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Older Than Dirt!
Arf and Devonian Dirt
Just how old is dirt? Well, right away, we've got an upper limit, because the entire Solar System is only about 4.5 billion years old.
How does that work? Well, let's go through a brief version the history of dirt on Earth. Parts of the interior of the Earth is molten, and that heat comes up to somewhere and right now the sea floor is spreading in the middle of the Atlantic Ocean. This causes the plates to spread away from the ridge. As these plates tend to move around, two of them will, at some point, collide together. And what happens when we get a collision of plates? We form mountain ranges!
The Himalayas are not not only the tallest mountain range in the world, but also one of the youngest mountain ranges in the world. Compare this to the Appalachian mountain range, which is less than one-quarter of the height of the Himalayas, but which is the oldest mountain range in the world, with parts dating back as far as 480 million years!
Well, even 480 million years ago, the world was teeming with plants, animals, bacteria, rain, winds, and lots of other things that erode rock and produce dirt. But, this dirt, especially sand and topsoil, is subject to the most relentless force of all on Earth: gravity. Over time, this dirt finds its way --one way or another -- to the lowest elevation possible, which is to say, the bottom of the ocean.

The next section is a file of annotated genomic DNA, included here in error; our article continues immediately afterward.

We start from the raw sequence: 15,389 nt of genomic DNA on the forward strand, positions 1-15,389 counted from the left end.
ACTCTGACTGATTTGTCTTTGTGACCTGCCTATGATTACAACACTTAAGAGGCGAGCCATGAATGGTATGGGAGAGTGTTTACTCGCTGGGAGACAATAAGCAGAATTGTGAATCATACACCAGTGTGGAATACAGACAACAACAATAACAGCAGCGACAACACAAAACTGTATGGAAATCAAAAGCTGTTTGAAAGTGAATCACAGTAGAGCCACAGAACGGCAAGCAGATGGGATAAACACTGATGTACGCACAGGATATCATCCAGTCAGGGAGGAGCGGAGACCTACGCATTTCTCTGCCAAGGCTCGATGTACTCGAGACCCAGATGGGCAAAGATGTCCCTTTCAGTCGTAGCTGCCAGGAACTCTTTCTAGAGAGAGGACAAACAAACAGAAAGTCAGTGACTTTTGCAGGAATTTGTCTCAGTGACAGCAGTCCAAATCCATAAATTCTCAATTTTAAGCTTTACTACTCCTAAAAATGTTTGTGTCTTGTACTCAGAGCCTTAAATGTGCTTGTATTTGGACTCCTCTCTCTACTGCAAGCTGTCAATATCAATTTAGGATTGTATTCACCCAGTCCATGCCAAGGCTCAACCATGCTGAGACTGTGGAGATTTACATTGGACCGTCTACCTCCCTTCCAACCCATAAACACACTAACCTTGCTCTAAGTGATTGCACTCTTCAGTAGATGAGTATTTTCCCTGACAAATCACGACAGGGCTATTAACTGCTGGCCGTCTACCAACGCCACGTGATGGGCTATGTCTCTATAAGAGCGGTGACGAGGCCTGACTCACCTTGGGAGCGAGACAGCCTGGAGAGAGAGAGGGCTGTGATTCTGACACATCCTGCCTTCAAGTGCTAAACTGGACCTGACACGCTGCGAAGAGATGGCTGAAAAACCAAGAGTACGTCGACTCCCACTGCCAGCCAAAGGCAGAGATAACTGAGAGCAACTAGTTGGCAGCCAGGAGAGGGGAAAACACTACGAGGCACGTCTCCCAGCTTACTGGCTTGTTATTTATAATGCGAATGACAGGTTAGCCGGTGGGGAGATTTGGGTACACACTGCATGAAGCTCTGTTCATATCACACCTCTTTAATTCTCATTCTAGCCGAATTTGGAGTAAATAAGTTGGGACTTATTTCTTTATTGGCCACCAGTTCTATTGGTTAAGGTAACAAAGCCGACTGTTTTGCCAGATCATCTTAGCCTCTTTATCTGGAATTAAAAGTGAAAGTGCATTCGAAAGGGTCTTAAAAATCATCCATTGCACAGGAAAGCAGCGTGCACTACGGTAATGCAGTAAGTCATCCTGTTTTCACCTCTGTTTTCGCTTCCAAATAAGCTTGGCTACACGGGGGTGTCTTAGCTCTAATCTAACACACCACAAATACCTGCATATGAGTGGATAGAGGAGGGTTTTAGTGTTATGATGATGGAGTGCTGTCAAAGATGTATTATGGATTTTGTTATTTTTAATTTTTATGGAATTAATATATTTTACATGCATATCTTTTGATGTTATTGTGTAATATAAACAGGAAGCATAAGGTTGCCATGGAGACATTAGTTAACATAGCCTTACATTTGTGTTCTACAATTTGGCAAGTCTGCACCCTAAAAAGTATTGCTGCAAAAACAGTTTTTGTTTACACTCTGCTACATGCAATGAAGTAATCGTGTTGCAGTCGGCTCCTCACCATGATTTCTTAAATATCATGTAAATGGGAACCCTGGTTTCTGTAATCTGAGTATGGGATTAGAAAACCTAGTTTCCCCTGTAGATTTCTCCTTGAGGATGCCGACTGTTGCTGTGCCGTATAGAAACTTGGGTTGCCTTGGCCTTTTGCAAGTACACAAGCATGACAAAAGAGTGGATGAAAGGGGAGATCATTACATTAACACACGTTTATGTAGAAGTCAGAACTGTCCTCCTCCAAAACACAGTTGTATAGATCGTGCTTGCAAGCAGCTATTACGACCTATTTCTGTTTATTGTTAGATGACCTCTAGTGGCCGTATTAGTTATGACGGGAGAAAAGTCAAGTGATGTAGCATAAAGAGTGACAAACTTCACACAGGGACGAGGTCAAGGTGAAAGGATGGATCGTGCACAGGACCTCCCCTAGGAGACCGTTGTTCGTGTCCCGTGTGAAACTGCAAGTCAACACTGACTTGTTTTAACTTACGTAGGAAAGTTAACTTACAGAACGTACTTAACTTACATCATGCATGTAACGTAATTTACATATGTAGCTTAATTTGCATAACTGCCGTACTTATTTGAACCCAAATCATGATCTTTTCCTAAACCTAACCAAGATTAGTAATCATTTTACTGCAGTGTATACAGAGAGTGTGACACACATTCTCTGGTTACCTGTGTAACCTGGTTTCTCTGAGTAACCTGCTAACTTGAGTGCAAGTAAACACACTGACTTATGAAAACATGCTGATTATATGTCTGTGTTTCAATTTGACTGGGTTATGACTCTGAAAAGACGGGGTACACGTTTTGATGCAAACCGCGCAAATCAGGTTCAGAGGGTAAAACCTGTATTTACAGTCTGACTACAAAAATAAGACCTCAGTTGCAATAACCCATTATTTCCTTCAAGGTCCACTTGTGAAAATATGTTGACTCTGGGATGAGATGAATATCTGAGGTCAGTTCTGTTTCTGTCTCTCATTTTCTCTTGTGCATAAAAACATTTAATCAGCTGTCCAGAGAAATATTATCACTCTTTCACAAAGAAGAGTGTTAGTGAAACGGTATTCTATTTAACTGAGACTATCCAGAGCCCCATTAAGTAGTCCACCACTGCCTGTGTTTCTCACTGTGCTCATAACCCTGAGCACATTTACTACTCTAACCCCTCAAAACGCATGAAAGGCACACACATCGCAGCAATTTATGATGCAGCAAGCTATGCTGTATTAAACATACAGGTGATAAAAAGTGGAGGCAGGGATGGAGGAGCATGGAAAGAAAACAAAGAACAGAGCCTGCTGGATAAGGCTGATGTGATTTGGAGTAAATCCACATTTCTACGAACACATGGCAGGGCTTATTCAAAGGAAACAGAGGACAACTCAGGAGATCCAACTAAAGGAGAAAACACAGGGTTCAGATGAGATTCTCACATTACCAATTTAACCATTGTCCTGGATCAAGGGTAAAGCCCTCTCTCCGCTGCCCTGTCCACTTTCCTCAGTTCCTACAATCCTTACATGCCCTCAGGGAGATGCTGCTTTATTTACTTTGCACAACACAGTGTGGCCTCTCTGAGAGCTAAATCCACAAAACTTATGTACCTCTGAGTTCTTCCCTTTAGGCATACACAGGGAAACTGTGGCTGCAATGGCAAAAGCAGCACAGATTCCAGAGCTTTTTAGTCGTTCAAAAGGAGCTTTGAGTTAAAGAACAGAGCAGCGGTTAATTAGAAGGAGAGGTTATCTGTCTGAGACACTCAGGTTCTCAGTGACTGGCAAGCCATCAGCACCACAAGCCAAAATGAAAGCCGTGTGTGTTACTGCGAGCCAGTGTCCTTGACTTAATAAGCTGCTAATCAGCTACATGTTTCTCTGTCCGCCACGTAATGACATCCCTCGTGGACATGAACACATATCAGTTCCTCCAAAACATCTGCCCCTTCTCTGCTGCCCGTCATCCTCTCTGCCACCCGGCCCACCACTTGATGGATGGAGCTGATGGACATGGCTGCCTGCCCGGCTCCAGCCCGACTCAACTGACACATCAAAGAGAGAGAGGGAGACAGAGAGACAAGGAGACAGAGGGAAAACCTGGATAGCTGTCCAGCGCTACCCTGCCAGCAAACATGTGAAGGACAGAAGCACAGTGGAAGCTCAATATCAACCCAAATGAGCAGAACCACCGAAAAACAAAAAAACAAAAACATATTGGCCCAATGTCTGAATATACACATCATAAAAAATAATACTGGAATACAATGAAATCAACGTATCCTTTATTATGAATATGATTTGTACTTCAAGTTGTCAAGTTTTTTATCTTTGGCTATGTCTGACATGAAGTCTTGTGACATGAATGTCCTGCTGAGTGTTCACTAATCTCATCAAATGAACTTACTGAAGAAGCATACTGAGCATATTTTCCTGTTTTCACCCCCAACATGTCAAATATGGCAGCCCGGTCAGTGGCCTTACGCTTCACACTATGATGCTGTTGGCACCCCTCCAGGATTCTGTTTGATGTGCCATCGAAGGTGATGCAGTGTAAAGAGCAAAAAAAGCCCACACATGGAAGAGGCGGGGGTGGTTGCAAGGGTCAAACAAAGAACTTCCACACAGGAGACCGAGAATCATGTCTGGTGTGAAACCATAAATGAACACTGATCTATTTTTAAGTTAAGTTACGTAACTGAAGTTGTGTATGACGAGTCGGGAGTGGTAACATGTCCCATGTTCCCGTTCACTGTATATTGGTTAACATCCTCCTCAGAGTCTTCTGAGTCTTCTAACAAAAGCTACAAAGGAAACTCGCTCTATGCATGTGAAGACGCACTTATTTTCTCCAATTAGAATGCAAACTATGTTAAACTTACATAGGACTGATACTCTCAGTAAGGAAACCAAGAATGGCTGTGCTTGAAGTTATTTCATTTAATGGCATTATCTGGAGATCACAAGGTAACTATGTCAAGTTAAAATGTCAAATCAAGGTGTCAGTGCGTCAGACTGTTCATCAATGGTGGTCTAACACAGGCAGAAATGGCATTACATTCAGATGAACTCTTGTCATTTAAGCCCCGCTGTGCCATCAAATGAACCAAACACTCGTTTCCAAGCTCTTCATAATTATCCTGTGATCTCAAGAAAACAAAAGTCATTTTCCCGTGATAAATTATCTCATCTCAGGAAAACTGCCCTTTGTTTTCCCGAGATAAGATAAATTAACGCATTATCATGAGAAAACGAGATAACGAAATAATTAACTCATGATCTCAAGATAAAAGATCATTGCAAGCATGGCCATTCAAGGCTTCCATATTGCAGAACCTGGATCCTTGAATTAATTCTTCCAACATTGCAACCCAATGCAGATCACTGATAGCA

So, although rocks may be over 4 billion years old, dirt isn't. In fact, after the end of the last ice age (around 12,000 years ago), glaciers moved much of the topsoil around North America, leaving many regions scarred and soil-less. And yet, plants, wind, rain, ice, animals, and other factors immediately began creating soil again. While there is most definitely "old" dirt that is many tens, even hundreds of thousands of years old, most of the dirt that's out there is just a few thousand years old.
All The Other Dirt
Optional: To share your experience please take a photo of yourself or your GPSr with the Dirt Display at the given coordinate in the background (see my photos above).
And to demonstrate the educational value of this EC, please email ARF! the answers to the following questions:
1. How old is the Devonian dirt?
2. How old is the Waldron Shale?
3. How old is 'All The Other' Dirt?
4. At the Additional Waypoint listed below is the high water mark for a 20th century flood. Check it out. What year was it?
Please email your answers to :
Please Do not wait on a reply from me. FOUND IT logs which do not meet requirements will be quietly removed.
Nyy nafjref ner ng gur fvgr.
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Coordinates are in the WGS84 datum